We hold that dismissal on the ground of forum non conveniens was erroneous in the absence of a condition requiring Texaco to submit to jurisdiction in Ecuador and that the dismissal on this ground inappropriately rested entirely on adoption of another district court's weighing of the relevant factors in litigation that is arguably distinguishable. We similarly hold that dismissal on the ground of comity was erroneous in the absence of a condition requiring Texaco to submit to jurisdiction in Ecuador. We also hold that the District Court's reasoning regarding the plaintiffs' failure to join an indispensable party sufficed only to support dismissing so much of the complaint as sought to enjoin activities currently under the Republic's control. Finally, we note that upon the remand that is required as a consequence of our rulings, it will be appropriate for the District Court to reconsider the issues before it in light of Ecuador's changed litigating position. Accordingly, we vacate the judgments and remand for further consideration.


Understanding the issues requires a detailed outline of the procedural history of the litigation.

  1. The Complaints

    This case involves consolidated appeals from two actions filed on behalf of two putative classes. In one action, Aguinda v. Texaco Inc., Dkt. No. 93 Civ. 7527, 1994 WL 142006 (S.D.N.Y. April 11, 1994), certain residents of the Oriente region of Ecuador--primarily members of indigenous tribes--sued Texaco for environmental and personal injuries that allegedly resulted from Texaco's exploitation of the region's oil fields. In the other action, Ashanga v. Texaco Inc., S.D.N.Y. Dkt. No. 94 Civ. 9266, certain residents of Peru, who live downstream from Ecuador's Oriente region, assert similar injuries resulting from these activities.

    Both complaints allege that Texaco polluted the rain forests and rivers in Ecuador and Peru during oil exploitation activities in Ecuador between 1964 and 1992. In particular, they allege that Texaco improperly dumped large quantities of toxic by-products of the drilling process into the local rivers, contrary to prevailing industry practice of pumping these substances back into the emptied wells. Additionally, they allege that Texaco used other improper means of eliminating toxic substances, such as burning them, dumping them directly into landfills, and spreading them on the local dirt roads. They also allege that the Trans-Ecuadoran Pipeline, constructed by Texaco, has leaked large quantities of petroleum into the environment. The named plaintiffs allege that they and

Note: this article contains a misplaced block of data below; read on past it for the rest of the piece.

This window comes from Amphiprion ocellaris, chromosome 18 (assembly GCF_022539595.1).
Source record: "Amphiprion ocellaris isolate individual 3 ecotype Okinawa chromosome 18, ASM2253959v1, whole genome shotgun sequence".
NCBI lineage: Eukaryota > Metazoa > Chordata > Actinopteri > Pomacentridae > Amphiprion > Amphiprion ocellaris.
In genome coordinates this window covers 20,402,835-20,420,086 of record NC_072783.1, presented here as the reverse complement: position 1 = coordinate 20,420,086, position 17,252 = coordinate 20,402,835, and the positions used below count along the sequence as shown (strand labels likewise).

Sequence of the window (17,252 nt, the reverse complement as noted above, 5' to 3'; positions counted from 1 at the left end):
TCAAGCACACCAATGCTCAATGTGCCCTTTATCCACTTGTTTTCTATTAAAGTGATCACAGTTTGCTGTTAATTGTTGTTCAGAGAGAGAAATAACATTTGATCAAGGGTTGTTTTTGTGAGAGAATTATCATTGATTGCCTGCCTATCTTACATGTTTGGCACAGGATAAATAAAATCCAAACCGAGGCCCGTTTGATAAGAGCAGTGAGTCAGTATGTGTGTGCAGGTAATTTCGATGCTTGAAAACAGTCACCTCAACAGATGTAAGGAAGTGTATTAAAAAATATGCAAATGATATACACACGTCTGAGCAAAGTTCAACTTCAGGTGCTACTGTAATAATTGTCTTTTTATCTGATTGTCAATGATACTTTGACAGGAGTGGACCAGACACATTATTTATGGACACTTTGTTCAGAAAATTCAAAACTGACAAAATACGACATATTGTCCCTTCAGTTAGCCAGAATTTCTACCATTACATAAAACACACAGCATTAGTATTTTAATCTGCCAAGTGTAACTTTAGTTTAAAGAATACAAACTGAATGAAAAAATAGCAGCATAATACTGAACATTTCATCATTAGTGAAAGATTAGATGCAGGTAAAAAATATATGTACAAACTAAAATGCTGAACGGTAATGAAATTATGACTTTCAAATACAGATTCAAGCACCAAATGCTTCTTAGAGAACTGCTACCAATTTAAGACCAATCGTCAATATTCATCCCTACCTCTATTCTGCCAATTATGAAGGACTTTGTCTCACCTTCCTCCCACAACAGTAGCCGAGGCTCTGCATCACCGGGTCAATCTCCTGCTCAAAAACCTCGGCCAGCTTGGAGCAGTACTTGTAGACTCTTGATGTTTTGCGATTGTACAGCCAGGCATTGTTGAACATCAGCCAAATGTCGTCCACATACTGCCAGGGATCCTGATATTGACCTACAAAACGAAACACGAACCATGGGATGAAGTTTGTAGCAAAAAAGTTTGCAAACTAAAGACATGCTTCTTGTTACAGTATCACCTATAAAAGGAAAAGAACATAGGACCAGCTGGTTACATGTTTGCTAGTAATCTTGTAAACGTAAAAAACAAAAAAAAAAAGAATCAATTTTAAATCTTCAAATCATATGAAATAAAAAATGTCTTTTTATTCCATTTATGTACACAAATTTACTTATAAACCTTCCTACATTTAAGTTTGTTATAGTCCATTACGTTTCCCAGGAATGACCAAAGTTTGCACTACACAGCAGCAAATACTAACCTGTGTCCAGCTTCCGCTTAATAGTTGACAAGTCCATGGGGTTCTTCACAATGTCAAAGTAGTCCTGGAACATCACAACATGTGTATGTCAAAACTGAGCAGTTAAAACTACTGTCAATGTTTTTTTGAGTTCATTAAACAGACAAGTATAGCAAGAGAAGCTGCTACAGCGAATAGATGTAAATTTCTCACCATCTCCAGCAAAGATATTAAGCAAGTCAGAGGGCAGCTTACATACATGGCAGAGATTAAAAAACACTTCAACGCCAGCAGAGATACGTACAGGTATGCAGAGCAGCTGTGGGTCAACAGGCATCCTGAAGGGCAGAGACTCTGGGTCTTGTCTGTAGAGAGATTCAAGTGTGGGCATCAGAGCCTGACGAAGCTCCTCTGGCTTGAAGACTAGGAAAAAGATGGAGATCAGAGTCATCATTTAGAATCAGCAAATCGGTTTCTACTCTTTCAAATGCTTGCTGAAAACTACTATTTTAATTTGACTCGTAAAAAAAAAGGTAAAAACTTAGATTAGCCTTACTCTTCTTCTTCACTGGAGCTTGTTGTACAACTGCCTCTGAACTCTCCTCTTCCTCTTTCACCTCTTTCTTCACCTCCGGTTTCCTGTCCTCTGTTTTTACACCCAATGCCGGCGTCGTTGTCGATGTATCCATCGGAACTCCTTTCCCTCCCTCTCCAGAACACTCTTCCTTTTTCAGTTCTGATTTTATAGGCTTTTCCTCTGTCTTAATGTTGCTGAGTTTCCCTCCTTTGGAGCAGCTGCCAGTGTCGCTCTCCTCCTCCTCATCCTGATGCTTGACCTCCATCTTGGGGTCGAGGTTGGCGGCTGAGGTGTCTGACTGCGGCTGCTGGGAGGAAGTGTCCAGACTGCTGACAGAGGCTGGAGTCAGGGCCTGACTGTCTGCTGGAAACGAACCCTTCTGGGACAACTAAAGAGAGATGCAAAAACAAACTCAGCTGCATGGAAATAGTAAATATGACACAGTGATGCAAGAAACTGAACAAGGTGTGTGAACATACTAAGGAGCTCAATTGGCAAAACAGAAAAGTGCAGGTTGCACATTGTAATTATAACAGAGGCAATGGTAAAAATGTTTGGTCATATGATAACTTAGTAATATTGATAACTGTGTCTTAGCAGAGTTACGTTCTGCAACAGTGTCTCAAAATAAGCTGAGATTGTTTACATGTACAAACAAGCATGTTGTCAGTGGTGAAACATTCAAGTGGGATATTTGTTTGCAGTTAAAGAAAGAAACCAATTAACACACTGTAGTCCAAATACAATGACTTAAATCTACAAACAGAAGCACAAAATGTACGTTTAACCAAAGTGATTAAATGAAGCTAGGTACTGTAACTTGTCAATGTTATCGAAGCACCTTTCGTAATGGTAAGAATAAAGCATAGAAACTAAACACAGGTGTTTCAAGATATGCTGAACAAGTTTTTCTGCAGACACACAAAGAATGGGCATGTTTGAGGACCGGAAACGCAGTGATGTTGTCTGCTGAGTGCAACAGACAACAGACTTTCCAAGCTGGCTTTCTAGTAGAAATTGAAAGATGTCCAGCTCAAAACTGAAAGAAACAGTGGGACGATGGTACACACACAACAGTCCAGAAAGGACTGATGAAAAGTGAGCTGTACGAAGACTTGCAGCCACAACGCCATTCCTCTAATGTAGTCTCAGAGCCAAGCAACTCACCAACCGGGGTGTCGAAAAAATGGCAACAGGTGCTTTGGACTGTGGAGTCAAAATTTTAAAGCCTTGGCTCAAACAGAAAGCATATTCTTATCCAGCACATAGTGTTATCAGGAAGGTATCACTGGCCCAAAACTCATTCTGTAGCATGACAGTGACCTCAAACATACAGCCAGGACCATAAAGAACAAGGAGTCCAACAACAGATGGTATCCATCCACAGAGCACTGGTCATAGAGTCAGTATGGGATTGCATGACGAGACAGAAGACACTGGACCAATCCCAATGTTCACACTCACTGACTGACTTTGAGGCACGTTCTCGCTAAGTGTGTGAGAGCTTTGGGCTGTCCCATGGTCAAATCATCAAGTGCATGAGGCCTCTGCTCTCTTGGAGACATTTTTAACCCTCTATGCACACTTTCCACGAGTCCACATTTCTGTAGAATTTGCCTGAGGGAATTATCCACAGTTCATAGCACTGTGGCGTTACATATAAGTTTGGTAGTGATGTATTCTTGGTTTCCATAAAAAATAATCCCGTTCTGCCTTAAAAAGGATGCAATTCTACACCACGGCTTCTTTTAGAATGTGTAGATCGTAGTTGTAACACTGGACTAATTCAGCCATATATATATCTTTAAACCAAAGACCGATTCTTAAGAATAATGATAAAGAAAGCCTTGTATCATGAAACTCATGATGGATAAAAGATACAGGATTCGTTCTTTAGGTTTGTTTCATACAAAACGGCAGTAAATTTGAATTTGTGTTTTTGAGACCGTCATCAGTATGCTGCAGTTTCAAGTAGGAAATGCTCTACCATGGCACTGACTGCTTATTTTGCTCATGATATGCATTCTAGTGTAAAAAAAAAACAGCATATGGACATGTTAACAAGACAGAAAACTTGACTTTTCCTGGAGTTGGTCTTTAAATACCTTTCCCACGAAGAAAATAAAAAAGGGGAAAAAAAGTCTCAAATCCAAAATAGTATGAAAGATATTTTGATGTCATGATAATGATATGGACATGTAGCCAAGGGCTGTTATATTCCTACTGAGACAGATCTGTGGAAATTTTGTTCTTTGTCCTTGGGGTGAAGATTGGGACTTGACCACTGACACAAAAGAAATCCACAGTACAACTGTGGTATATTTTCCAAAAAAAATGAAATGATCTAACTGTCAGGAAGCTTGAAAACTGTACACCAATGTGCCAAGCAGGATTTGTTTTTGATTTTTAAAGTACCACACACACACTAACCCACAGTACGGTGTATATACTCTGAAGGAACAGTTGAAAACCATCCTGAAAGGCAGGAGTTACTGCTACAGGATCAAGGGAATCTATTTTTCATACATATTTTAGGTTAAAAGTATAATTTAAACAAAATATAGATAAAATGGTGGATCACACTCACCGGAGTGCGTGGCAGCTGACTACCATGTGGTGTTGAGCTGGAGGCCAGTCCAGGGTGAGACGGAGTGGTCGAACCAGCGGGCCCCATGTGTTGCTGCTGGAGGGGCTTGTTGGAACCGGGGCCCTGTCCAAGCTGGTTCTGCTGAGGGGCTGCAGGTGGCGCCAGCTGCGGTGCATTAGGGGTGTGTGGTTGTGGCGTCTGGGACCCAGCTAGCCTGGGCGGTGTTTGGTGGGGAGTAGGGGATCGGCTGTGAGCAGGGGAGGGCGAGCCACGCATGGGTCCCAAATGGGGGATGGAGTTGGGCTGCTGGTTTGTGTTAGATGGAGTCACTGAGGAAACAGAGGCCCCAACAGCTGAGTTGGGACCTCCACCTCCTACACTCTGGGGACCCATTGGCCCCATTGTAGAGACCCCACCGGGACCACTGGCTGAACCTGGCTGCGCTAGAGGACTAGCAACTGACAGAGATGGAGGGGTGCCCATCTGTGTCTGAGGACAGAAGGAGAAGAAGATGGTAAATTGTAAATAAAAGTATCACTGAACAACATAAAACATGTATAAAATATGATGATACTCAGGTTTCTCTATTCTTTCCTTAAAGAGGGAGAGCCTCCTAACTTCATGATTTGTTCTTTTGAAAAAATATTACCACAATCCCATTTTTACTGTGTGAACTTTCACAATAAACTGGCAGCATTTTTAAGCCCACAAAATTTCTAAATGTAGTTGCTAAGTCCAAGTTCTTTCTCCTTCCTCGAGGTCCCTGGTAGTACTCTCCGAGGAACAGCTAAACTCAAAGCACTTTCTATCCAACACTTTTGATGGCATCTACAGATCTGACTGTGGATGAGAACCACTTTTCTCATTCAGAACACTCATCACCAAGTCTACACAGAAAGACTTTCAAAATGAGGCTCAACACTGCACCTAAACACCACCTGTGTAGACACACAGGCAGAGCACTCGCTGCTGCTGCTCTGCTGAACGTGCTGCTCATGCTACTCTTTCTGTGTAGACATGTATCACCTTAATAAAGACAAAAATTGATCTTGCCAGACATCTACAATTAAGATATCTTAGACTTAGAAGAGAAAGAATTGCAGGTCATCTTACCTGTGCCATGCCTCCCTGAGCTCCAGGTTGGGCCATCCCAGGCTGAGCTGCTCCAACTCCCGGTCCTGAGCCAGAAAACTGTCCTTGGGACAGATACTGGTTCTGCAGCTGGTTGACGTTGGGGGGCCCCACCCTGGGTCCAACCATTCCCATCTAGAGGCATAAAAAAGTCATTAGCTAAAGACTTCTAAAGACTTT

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    their families have experienced various physical injuries, including poisoning and the development of pre-cancerous growths.

    The complaints sought money damages under theories of negligence, public nuisance, private nuisance, strict liability, "medical monitoring," 1 trespass, civil conspiracy, and violations actionable under the Alien Tort Act, 28 U.S.C. § 1350 ("ATA"). The plaintiffs also sought "equitable relief to remedy the contamination and spoliation of their properties, water supplies and environment." 2

  2. Texaco's Motion to Dismiss